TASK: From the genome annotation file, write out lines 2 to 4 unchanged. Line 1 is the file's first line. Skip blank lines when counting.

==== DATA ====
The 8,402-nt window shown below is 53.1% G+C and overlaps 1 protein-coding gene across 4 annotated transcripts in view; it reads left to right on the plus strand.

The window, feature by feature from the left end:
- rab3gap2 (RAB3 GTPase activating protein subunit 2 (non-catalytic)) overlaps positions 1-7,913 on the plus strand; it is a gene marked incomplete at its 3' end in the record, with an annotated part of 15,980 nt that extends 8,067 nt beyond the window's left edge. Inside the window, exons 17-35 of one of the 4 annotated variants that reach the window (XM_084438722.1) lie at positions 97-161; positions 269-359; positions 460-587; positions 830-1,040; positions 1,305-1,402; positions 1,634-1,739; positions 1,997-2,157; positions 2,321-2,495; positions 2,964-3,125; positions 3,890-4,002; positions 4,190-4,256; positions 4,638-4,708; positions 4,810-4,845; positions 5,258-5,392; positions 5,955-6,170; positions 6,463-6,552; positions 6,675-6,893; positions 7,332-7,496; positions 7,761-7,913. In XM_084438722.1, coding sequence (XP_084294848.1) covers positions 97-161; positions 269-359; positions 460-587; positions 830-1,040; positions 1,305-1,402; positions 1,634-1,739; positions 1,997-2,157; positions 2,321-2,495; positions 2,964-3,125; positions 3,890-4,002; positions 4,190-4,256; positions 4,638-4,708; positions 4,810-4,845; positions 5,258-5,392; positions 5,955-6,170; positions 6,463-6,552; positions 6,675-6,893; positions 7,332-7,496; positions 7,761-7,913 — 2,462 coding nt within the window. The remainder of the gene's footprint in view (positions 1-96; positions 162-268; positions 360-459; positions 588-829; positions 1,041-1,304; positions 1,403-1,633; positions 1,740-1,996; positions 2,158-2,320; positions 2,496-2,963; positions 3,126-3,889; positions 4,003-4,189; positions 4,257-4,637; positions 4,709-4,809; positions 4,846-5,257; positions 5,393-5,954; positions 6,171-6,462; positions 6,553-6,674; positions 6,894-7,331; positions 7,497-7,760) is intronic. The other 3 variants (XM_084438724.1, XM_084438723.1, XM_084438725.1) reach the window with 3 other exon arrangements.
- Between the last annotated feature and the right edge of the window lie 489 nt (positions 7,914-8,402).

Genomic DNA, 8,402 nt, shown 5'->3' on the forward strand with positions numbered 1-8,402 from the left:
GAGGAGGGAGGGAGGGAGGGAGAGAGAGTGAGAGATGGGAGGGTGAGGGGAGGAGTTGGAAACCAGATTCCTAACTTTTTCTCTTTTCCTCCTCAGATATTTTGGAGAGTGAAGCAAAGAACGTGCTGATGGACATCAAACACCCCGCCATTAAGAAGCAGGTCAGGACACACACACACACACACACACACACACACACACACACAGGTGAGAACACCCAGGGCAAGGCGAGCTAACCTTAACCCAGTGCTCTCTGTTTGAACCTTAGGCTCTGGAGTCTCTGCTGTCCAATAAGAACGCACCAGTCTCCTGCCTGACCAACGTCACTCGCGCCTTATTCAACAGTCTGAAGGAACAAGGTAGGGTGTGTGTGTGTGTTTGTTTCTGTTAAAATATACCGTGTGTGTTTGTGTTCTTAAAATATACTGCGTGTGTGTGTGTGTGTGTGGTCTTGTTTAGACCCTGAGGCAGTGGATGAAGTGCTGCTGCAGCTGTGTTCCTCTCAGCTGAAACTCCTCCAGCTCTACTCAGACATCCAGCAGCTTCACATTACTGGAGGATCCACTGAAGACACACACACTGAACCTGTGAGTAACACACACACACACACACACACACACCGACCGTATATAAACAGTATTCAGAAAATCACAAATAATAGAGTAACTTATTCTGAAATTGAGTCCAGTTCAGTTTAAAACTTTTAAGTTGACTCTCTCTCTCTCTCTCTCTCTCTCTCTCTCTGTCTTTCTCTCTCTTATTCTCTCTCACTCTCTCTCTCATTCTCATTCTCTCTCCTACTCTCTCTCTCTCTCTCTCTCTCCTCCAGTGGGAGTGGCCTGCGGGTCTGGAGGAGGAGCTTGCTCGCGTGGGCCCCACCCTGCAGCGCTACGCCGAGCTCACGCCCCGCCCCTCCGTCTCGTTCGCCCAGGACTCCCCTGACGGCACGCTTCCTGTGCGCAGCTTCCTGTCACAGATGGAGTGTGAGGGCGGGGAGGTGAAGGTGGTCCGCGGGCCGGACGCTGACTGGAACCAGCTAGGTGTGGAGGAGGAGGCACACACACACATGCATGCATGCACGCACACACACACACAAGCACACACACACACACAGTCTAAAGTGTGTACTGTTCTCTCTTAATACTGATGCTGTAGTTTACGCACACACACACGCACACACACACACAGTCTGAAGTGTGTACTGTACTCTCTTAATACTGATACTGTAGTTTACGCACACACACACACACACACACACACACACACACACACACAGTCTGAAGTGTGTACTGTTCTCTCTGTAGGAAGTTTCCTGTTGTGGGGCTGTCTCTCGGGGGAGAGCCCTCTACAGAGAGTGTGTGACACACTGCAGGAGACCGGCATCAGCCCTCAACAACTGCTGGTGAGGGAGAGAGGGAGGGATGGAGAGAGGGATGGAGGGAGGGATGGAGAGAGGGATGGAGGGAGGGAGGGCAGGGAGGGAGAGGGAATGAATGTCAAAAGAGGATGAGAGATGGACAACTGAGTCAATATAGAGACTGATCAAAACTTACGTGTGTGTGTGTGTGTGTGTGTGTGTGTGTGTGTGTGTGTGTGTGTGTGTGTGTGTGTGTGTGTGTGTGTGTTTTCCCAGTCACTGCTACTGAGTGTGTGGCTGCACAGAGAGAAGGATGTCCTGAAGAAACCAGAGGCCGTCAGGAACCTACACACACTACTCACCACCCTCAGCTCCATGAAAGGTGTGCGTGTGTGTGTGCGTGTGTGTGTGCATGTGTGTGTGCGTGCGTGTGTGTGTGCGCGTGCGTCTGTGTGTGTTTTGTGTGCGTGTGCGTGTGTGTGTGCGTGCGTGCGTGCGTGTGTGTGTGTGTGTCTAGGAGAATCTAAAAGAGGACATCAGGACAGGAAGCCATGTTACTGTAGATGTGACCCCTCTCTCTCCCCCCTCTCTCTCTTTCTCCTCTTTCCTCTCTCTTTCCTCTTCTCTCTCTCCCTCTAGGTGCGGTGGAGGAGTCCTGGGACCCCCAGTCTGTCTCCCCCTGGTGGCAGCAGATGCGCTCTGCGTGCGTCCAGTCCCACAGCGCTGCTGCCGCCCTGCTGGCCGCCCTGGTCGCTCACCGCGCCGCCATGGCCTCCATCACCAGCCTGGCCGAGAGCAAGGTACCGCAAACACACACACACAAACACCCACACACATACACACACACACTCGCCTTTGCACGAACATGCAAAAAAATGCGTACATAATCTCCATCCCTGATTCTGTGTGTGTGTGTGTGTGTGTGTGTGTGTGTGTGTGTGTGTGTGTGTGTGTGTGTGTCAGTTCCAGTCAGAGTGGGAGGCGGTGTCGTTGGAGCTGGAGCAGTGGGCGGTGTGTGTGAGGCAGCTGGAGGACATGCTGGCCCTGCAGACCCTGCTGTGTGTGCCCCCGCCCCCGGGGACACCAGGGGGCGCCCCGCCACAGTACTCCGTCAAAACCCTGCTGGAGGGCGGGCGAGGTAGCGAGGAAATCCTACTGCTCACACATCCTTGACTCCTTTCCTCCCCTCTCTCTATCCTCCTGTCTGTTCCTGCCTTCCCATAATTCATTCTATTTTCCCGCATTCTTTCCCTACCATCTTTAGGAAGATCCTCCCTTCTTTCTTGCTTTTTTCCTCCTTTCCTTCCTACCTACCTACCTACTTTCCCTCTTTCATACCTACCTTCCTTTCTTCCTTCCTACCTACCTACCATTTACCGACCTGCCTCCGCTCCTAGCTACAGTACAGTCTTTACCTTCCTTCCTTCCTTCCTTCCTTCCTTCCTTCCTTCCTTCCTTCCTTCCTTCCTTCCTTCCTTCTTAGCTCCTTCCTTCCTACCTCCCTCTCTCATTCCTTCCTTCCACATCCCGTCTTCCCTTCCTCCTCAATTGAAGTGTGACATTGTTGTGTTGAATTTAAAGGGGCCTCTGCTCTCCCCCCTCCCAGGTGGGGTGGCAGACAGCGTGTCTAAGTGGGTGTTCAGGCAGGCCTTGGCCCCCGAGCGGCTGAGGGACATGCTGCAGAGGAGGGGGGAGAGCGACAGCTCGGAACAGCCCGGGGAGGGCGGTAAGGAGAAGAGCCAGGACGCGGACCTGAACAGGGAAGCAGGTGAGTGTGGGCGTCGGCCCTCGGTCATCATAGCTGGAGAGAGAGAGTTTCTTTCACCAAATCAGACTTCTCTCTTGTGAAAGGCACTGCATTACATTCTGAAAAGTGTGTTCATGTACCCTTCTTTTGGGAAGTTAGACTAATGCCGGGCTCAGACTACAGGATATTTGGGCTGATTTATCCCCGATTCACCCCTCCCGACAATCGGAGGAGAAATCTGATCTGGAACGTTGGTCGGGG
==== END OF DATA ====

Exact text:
The window, feature by feature from the left end:
- rab3gap2 (RAB3 GTPase activating protein subunit 2 (non-catalytic)) overlaps positions 1-7,913 on the plus strand; it is a gene marked incomplete at its 3' end in the record, with an annotated part of 15,980 nt that extends 8,067 nt beyond the window's left edge. Inside the window, exons 17-35 of one of the 4 annotated variants that reach the window (XM_084438722.1) lie at positions 97-161; positions 269-359; positions 460-587; positions 830-1,040; positions 1,305-1,402; positions 1,634-1,739; positions 1,997-2,157; positions 2,321-2,495; positions 2,964-3,125; positions 3,890-4,002; positions 4,190-4,256; positions 4,638-4,708; positions 4,810-4,845; positions 5,258-5,392; positions 5,955-6,170; positions 6,463-6,552; positions 6,675-6,893; positions 7,332-7,496; positions 7,761-7,913. In XM_084438722.1, coding sequence (XP_084294848.1) covers positions 97-161; positions 269-359; positions 460-587; positions 830-1,040; positions 1,305-1,402; positions 1,634-1,739; positions 1,997-2,157; positions 2,321-2,495; positions 2,964-3,125; positions 3,890-4,002; positions 4,190-4,256; positions 4,638-4,708; positions 4,810-4,845; positions 5,258-5,392; positions 5,955-6,170; positions 6,463-6,552; positions 6,675-6,893; positions 7,332-7,496; positions 7,761-7,913 — 2,462 coding nt within the window. The remainder of the gene's footprint in view (positions 1-96; positions 162-268; positions 360-459; positions 588-829; positions 1,041-1,304; positions 1,403-1,633; positions 1,740-1,996; positions 2,158-2,320; positions 2,496-2,963; positions 3,126-3,889; positions 4,003-4,189; positions 4,257-4,637; positions 4,709-4,809; positions 4,846-5,257; positions 5,393-5,954; positions 6,171-6,462; positions 6,553-6,674; positions 6,894-7,331; positions 7,497-7,760) is intronic. The other 3 variants (XM_084438724.1, XM_084438723.1, XM_084438725.1) reach the window with 3 other exon arrangements.
- Between the last annotated feature and the right edge of the window lie 489 nt (positions 7,914-8,402).